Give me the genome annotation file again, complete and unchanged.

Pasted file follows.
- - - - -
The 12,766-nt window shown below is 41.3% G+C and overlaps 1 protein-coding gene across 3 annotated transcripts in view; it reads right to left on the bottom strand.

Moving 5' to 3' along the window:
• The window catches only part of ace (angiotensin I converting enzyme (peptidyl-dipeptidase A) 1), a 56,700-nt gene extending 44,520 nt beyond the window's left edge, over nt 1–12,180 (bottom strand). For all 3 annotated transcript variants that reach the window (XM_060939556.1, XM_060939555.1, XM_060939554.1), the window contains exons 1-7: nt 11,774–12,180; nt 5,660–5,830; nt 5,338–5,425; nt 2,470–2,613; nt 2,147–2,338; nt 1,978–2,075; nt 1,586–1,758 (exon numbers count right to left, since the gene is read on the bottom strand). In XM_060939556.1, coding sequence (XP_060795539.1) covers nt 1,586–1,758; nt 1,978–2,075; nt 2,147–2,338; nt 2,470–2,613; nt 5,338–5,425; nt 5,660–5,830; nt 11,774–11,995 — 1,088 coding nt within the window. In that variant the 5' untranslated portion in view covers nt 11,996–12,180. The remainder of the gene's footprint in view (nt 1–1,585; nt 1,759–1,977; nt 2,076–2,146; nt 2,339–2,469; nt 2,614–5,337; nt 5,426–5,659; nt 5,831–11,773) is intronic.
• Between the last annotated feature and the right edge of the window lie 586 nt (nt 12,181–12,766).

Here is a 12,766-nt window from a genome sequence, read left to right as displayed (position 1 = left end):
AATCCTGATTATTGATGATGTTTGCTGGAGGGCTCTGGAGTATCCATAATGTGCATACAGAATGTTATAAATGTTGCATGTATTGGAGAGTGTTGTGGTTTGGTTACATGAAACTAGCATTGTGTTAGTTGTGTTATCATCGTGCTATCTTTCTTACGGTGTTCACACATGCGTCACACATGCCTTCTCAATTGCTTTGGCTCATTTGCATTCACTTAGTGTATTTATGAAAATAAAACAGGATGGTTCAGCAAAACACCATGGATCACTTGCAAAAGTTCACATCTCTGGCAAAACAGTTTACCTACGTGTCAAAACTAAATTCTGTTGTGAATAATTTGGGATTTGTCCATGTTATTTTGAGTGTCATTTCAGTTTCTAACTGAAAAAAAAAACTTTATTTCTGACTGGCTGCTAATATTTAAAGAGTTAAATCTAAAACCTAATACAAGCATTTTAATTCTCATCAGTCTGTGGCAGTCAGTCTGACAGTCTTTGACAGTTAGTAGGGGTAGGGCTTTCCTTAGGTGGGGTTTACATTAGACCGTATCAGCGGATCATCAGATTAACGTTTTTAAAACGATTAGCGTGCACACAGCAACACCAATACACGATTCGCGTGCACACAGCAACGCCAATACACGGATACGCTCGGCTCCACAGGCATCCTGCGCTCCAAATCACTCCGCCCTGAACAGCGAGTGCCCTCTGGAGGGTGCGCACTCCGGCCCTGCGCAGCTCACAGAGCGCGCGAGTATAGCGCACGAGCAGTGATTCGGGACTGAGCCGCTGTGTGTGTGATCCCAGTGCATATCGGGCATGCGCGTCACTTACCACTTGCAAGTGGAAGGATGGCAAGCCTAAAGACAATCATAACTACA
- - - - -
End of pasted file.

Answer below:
The 12,766-nt window shown below is 41.3% G+C and overlaps 1 protein-coding gene across 3 annotated transcripts in view; it reads right to left on the bottom strand.

Moving 5' to 3' along the window:
• The window catches only part of ace (angiotensin I converting enzyme (peptidyl-dipeptidase A) 1), a 56,700-nt gene extending 44,520 nt beyond the window's left edge, over nt 1–12,180 (bottom strand). For all 3 annotated transcript variants that reach the window (XM_060939556.1, XM_060939555.1, XM_060939554.1), the window contains exons 1-7: nt 11,774–12,180; nt 5,660–5,830; nt 5,338–5,425; nt 2,470–2,613; nt 2,147–2,338; nt 1,978–2,075; nt 1,586–1,758 (exon numbers count right to left, since the gene is read on the bottom strand). In XM_060939556.1, coding sequence (XP_060795539.1) covers nt 1,586–1,758; nt 1,978–2,075; nt 2,147–2,338; nt 2,470–2,613; nt 5,338–5,425; nt 5,660–5,830; nt 11,774–11,995 — 1,088 coding nt within the window. In that variant the 5' untranslated portion in view covers nt 11,996–12,180. The remainder of the gene's footprint in view (nt 1–1,585; nt 1,759–1,977; nt 2,076–2,146; nt 2,339–2,469; nt 2,614–5,337; nt 5,426–5,659; nt 5,831–11,773) is intronic.
• Between the last annotated feature and the right edge of the window lie 586 nt (nt 12,181–12,766).

Here is a 12,766-nt window from a genome sequence, read left to right as displayed (position 1 = left end):
AATCCTGATTATTGATGATGTTTGCTGGAGGGCTCTGGAGTATCCATAATGTGCATACAGAATGTTATAAATGTTGCATGTATTGGAGAGTGTTGTGGTTTGGTTACATGAAACTAGCATTGTGTTAGTTGTGTTATCATCGTGCTATCTTTCTTACGGTGTTCACACATGCGTCACACATGCCTTCTCAATTGCTTTGGCTCATTTGCATTCACTTAGTGTATTTATGAAAATAAAACAGGATGGTTCAGCAAAACACCATGGATCACTTGCAAAAGTTCACATCTCTGGCAAAACAGTTTACCTACGTGTCAAAACTAAATTCTGTTGTGAATAATTTGGGATTTGTCCATGTTATTTTGAGTGTCATTTCAGTTTCTAACTGAAAAAAAAAACTTTATTTCTGACTGGCTGCTAATATTTAAAGAGTTAAATCTAAAACCTAATACAAGCATTTTAATTCTCATCAGTCTGTGGCAGTCAGTCTGACAGTCTTTGACAGTTAGTAGGGGTAGGGCTTTCCTTAGGTGGGGTTTACATTAGACCGTATCAGCGGATCATCAGATTAACGTTTTTAAAACGATTAGCGTGCACACAGCAACACCAATACACGATTCGCGTGCACACAGCAACGCCAATACACGGATACGCTCGGCTCCACAGGCATCCTGCGCTCCAAATCACTCCGCCCTGAACAGCGAGTGCCCTCTGGAGGGTGCGCACTCCGGCCCTGCGCAGCTCACAGAGCGCGCGAGTATAGCGCACGAGCAGTGATTCGGGACTGAGCCGCTGTGTGTGTGATCCCAGTGCATATCGGGCATGCGCGTCACTTACCACTTGCAAGTGGAAGGATGGCAAGCCTAAAGACAATCATAACTACA